Gov. Jerry Brown of California on Thursday reinforced his reputation as America’s de facto leader on climate change, announcing to cheering crowds in Hamburg, Germany that his state would gather leaders from around the world for a global warming summit next year.
Speaking by videoconference to the Global Citizens Festival in Hamburg, where President Donald Trump is joining other world leaders for the Group of 20 economic summit, Governor Brown said the president “doesn’t speak for the rest of America” in pulling out of the Paris agreement on climate change.
“Look, it’s up to you and it’s up to me and tens of millions of other people to get it together to roll back the forces of carbonization and join together to combat the existential threat of climate change. That is why we’re having the Climate Action Summit in San Francisco, September 2018,” Governor Brown told the crowd.
“Yes, I know President Trump is trying to get out of the Paris agreement, but he doesn’t speak for the rest of America,” he said. “We in California and in states all across America believe it’s time to act.” Mr. Trump declared in June that the United States would withdraw from the 2015 pact, in which nearly 200 nations pledged to curb greenhouse gas emissions and support poor countries’ plans to develop clean energy and protections against climate-related disasters.
The California summit meeting will bring together the leaders of states, cities, businesses and others who made pledges to curb heat-trapping greenhouse gas emissions as part of the Paris accord and the thousands of others who were galvanized by Mr. Trump’s decision. Days after his announcement, the former New York City Mayor Michael Bloomberg published a letter to the United Nations signed by more than 1,200 mayors, business leaders, university presidents and others declaring “we are still in” the climate deal.
According to Governor Brown’s office, the summit meeting will be the first time an American state has hosted an international climate change conference with the direct goal of supporting the Paris Agreement.
“With the Trump administration’s rather comprehensive moves to reverse the Obama administration’s suite of climate policies, the potential importance and the prominence of all these subnational actions and actors is greater now than ever before,” said Robert Stavins, an energy economist at Harvard University.
The former United Nations climate chief, Christiana Figueres, wearing a T-shirt declaring herself “Stubborn Climate Optimist,” introduced Governor Brown as a “stubborn optimist from a surprising country, the United States.”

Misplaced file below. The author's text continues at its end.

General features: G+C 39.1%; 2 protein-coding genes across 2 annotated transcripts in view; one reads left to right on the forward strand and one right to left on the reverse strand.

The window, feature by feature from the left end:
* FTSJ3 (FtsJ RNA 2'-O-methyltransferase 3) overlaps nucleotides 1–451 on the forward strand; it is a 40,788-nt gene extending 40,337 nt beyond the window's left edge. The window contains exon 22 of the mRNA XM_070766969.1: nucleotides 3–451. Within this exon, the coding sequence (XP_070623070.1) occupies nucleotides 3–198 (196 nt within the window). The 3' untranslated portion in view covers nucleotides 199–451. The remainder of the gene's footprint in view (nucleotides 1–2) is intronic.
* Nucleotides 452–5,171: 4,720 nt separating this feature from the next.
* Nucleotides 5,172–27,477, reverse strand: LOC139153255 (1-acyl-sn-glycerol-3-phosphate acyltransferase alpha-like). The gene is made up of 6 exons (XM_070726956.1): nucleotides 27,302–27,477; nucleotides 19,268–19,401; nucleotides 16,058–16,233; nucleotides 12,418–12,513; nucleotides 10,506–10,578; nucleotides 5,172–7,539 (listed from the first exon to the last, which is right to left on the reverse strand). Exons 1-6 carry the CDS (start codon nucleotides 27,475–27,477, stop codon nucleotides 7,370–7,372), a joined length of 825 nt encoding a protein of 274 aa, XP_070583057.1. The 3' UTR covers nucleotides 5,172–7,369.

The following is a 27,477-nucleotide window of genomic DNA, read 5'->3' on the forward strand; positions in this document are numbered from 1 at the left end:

Bruce E. Cain, a professor of political science at Stanford University, noted that Governor Brown was no stranger to environmental crusading. “This is a perfect role for him,” Mr. Cain said. “The only problem is he’s got less than two years to play that role, so for him the challenge is how to segue out of office and still be relevant to the debate.”
Governor Brown has spent the past several months countering the president’s message on climate change. He invited Prime Minister Frank Bainimarama of Fiji, who is hosting this year’s United Nations climate change conference, to the governor’s mansion in Sacramento. He also traveled to China, where he encouraged nations to move toward renewable energy and act faster to reduce carbon emissions.
Governor Brown maintained that his goal was not to antagonize the president, but to urge everyone to do more. “It isn’t being cooked up because of Trump,” Governor Brown said in an interview Wednesday. “No nation or state is doing what they should be doing. This is damn serious, and most people are taking it far too lightly than the reality of the threat. You can’t do too much to sound the alarm because so far the response is not adequate to the challenge.”
He predicted the opposition to climate change policies by Mr. Trump and many Republicans would shift as evidence of the consequences of climate change mounted. “If the whole world except the U.S. is sufficiently galvanized, it will only be a short period before the U.S. falls in line,” he said. “I think President Trump unwittingly is serving to stimulate the movement toward decarbonization by his very public, idiosyncratic resistance to both the science, the diplomacy and the politics.”